By late afternoon, all but some of the straggler party-goers had left quickly and in unison for home, their cars filing quietly onto the highway with the gentle roll of the fading sun casting oblong blocks of shadowy warm to the roadside treeline. Glinting reflections of orange light darted off the sidewalls of their coupes, acting from a distance as a final reminder of the day's excitement.
Michael stood with a stick. The last, best hope he had for keeping the peace of the daytime sat in the seven feet of petrified maple in his left hand. His taming rod.
At about half past noon, the lizard had arrived, largely impressive without wings, covered in many scales akin more to an adult pickerel than a large, dry reptile. With a heave, the dragon landed in the sunny dust and mud by the grill. She rested her head inches above the ground and nosed the air and dirt with the slow, rolling force of heavy lung air.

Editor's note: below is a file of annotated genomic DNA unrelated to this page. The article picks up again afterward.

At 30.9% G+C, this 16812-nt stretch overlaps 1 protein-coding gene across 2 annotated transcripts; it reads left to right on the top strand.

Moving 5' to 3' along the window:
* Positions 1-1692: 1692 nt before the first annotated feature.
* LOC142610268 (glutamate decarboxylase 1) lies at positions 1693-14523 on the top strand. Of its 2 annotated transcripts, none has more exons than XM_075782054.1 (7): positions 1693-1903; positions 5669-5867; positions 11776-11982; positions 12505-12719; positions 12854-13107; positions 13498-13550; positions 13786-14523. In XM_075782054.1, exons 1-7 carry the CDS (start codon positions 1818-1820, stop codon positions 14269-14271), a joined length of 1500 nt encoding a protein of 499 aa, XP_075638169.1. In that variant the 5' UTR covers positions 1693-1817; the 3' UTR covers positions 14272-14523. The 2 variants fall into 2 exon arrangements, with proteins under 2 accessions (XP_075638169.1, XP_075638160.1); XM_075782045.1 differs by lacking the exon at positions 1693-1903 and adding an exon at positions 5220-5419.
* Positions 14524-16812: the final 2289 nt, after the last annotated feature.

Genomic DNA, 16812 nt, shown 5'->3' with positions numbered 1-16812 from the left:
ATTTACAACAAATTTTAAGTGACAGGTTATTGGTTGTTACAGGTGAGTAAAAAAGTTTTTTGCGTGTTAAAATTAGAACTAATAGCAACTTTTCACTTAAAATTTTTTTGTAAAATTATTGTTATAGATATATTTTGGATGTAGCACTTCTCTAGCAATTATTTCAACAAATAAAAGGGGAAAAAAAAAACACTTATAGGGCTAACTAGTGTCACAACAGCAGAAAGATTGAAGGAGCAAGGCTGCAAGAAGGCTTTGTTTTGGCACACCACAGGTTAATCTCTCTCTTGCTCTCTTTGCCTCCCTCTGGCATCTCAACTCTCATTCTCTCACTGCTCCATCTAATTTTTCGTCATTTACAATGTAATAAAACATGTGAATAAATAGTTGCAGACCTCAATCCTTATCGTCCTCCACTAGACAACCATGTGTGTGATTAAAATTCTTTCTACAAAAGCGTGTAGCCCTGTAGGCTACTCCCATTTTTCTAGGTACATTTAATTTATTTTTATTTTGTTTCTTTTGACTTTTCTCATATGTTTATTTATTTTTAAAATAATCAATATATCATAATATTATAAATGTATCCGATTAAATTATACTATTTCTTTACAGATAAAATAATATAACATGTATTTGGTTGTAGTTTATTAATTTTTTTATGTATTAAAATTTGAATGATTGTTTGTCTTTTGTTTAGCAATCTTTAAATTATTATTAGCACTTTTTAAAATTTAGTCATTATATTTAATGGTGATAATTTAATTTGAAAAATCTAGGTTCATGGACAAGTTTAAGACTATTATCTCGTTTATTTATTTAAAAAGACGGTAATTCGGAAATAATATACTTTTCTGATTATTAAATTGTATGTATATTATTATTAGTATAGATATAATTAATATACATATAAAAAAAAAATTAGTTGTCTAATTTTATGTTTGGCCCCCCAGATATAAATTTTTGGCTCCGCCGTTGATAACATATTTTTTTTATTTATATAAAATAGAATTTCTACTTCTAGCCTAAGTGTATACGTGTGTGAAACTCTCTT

The arch of her back was graceful. Yet, it implied great weight, like that of a beached whale, where the slow arch plays a tense game with the space around it. The slow rise and fall of her breathing could make one think of water drops clinging to the top of a coin - the surface tension, immense.
By two, Michael had made the appropriate decision to keep his guests happy with the dark drake kept at bay. He stood dutifully near the belly of the thing and kept watch.
Staring always ahead, Michael paid mind to the thing's eyes. Never moving. Always forward. Michael paid mind to these, knowing that the shallow, split, yellow beads, never blinking, seemingly made from a very clear glass, were detached from the real meat of the beast. Behind those eyes was a smile that stared alone and needed nothing from the seen world. Behind those eyes was a seasoned spirit that enjoyed smiling more than anything.
Michael paid mind and, by dusk, he remained by the thing. He remained with his stick in place by the grill and waited for the next thing.